Many foods are fortified or supplemented with additives during the production process before they are sold to the public. Discover what fortification of food entails, what different additives are and why they are added to our food.
Food additives keep food safe by lengthening the shelf life.
Many foods are kept safe to eat for longer through the use of preservatives (e.g., meat). These additives protect consumers from food-borne illnesses through limiting the growth of harmful bacteria. This allows foods to be kept on a shelf for longer and helps reduce waste.
Food additives can make foods more appealing by enhancing the flavour, colour or texture.
Manufacturers may add flavour enhancers, sweeteners, colours or thickeners to a food to make it more enjoyable for consumers by improving the final look and feel of the product.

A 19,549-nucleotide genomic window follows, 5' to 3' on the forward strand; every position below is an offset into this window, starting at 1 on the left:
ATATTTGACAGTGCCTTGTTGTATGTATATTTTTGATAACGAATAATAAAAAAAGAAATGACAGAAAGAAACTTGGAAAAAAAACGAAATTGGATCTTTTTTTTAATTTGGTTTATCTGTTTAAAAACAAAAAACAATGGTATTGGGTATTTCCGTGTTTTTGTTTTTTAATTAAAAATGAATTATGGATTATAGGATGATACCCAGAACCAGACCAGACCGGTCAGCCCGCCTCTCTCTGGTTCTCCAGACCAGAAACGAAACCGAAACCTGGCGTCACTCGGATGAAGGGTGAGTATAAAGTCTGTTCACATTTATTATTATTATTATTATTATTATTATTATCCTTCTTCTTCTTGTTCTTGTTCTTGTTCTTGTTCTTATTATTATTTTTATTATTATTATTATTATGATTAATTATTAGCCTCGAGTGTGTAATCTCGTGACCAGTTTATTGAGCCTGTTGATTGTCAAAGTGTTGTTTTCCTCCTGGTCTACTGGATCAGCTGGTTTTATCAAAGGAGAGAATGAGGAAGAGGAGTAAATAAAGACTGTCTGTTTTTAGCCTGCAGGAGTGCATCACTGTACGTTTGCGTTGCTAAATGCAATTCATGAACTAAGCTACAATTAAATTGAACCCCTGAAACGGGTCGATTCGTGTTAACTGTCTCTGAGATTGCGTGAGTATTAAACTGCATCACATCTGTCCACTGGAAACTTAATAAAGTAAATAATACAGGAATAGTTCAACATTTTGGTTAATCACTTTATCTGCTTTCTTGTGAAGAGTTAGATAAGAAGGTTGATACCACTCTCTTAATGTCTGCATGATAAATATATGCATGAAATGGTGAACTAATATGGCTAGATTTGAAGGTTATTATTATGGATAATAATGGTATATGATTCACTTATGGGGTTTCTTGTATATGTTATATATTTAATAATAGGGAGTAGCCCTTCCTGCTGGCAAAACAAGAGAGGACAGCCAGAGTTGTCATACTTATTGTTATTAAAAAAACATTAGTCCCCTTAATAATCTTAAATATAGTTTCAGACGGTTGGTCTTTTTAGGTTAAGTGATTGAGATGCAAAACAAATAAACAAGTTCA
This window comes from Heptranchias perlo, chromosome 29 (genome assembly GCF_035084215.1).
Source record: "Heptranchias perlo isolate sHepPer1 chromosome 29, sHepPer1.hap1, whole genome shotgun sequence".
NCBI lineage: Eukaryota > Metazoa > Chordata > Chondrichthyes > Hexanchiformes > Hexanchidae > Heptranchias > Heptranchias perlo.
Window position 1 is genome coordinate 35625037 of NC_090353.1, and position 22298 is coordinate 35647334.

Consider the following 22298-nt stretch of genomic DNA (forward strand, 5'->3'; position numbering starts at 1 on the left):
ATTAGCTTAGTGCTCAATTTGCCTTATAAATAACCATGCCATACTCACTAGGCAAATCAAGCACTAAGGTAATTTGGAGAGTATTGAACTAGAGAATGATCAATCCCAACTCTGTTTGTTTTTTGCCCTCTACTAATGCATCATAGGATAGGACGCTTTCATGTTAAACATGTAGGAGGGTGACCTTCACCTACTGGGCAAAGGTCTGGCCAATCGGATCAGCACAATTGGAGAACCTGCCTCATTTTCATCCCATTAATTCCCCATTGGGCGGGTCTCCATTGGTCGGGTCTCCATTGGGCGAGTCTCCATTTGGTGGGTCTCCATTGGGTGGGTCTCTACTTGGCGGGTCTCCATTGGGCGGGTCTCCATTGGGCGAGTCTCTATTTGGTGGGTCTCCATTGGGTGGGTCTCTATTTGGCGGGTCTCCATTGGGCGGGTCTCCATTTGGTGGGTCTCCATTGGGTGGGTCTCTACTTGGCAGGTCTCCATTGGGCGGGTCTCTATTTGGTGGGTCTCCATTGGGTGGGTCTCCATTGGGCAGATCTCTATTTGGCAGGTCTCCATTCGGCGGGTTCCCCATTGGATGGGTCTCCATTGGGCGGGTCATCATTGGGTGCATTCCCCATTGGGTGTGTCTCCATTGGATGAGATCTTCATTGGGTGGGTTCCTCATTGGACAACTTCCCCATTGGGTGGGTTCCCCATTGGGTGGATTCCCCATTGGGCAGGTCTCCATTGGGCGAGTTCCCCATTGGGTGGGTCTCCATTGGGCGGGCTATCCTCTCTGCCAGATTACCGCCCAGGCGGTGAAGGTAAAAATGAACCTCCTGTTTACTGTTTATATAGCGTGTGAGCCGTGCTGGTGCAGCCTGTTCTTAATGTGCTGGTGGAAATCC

Food additives can enrich foods and improve or maintain nutritional value
Some foods have additives added which improve the nutritional composition of the product. For example, by adding ascorbic acid (vitamin C) to a food.
Food additives have been linked with adverse health effects such as cancer and allergic reactions.
There are some additives that have controversial research linking them with carcinogenic (cancer-causing) properties. For example, sodium nitrite, used to preserve meat has been linked to increased levels of bowel cancer.
Food additives have been linked with affecting some children's behaviour and health.
Some food colourings and preservatives have been linked to hyperactivity in children when consumed in extremely high quantities.
Some food additives have been related to headaches and migraines in children, as they are more sensitive to certain substances than adults.
Food additives can make food products appear 'better' than they are.
Additives such as bulking agents or flavour enhancers may be added to lower quality food products to make them appear more attractive to consumers.